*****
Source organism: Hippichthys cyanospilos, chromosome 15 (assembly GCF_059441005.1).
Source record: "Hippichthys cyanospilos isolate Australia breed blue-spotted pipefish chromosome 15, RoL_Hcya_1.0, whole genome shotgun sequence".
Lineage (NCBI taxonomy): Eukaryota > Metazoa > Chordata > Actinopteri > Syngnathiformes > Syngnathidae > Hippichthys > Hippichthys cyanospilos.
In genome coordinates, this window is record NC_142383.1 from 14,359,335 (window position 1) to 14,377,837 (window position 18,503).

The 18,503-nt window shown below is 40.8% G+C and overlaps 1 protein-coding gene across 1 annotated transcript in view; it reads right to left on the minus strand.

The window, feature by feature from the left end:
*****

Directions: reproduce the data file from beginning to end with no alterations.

Source organism: Hippichthys cyanospilos, chromosome 15 (assembly GCF_059441005.1).
Source record: "Hippichthys cyanospilos isolate Australia breed blue-spotted pipefish chromosome 15, RoL_Hcya_1.0, whole genome shotgun sequence".
Lineage (NCBI taxonomy): Eukaryota > Metazoa > Chordata > Actinopteri > Syngnathiformes > Syngnathidae > Hippichthys > Hippichthys cyanospilos.
In genome coordinates, this window is record NC_142383.1 from 14,359,335 (window position 1) to 14,377,837 (window position 18,503).

The 18,503-nt window shown below is 40.8% G+C and overlaps 1 protein-coding gene across 1 annotated transcript in view; it reads right to left on the minus strand.

The window, feature by feature from the left end: